Traditional peasant farms were self-sufficient in almost every respect. Simple tools were made by the head of the family, while women excelled in textile work. In regions where agriculture could not in itself provide people a livelihood and there were sufficient raw materials in the vicinity, domestic industries thrived, such as basket-weaving and rush mat-making, pottery, brickmaking, the production of wood tools and construction elements. With a view to help underdeveloped regions, the domestic industries received state support from the 1870s onwards. More complex tools were made by specialist artisans or trained craftsmen. They would often make cheaper-range, standard-design works for markets and fairs, and more expensive, individual works to order.
The history of handicraft can be traced back to the settling of the Magyars in the Carpathian Basin. Hungarian metalwork was considered to be of a high standard, as was saddlery and the manufacture of tackle and gear. In the first centuries of the Hungarian Kingdom the craft industry melded traditions it had brought from the East, the practices of the peoples living in the region and the knowledge of artisans moved in from the West. From the second half of the thirteenth century, the craft industry and the development of a network of market towns constituted a solid base of reconstruction following the invasion of the Tatars. Several craft names in the written sources refer to what were called “serving villages” and subsequently to craftsmen uniting in guilds as urban development took off in the fourteenth century. Apprentice guildsmen would return from their trips bringing home new techniques and technical terms (such as honey-cake making and blue dyeing). At the same time, European craftsmen would learn many a technique of coach-making, saddlery, tanning, embroidery and goldsmithing from Hungarians.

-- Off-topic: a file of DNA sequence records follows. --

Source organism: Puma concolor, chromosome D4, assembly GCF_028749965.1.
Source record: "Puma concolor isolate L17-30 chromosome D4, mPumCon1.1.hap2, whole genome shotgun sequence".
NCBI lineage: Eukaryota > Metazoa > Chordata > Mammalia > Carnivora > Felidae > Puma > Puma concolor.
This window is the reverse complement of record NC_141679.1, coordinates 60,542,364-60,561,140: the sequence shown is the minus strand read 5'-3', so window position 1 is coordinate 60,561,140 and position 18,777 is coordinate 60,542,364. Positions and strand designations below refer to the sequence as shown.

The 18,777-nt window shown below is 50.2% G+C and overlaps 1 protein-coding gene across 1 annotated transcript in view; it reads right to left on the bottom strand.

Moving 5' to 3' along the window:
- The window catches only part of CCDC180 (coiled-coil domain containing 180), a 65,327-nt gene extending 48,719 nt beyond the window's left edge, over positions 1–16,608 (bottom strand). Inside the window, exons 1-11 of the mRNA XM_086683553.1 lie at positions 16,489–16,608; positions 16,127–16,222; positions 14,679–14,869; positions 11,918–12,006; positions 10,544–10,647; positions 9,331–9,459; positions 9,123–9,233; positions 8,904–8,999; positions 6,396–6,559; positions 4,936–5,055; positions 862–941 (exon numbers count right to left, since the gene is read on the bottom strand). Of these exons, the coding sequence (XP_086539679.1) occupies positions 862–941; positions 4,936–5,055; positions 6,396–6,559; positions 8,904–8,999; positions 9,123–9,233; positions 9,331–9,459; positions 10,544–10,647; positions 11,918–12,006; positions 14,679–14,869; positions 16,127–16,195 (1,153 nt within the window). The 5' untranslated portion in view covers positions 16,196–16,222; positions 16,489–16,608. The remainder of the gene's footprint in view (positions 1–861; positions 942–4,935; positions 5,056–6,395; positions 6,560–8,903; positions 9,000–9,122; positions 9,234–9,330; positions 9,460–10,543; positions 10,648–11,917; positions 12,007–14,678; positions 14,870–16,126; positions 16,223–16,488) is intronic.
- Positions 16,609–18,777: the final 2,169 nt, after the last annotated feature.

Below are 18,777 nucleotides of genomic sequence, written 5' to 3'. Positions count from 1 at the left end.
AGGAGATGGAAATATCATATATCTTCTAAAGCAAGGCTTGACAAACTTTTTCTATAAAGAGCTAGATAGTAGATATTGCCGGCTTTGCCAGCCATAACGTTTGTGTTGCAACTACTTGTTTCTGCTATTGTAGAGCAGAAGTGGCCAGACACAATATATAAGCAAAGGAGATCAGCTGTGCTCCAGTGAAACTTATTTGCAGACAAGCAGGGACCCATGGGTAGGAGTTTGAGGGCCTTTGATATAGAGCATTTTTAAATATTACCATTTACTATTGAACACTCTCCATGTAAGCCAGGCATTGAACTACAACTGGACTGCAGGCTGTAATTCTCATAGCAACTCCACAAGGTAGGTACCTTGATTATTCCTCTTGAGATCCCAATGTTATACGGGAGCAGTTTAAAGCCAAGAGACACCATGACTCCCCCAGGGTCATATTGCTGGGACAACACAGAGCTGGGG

In the seventeenth century “German” and “Hungarian” crafts went separate ways. The first one served urban centers in i n keeping with European fashions, the latter the lower nobility, the market towns and the village folk, who were more keen on Hungarian tastes. Certain crafts were also pursued by non-guild craftsmen. From the eighteenth century onwards industrialisation brought on intensive development in certain crafts, while others were driven from the market. The abolition of the guild system was part of legal modernisation in 1872. From that time onwards, professional representation and training passed to the hand of industrial and trade associations. At the start of the twentieth century industrial schools used to teach traditional crafts; however, many handicraft techniques increasingly became mechanised.
In the Communist era, eradication of the peasant way of life led to the demise of handicrafts. Like the peasantry, the “petty bourgeoisie” became a branded class of society. In the 1950s many people left their professions and workshops formerly serving sizeable demands were closed. Some of them survived for a while in the repairs business, while others were forced into large industrial companies. Craft associations were formed in some places, which for a while preserved old craft tools and techniques. Very few dynasties of craftsmen survived unscathed and uninterrupted. Which makes their trade all the more valuable. We do not only have them to thank for handing down knowledge: the craft movement starting in the 1970s sought out the last masters, often saving century-old, rare crafts from oblivion.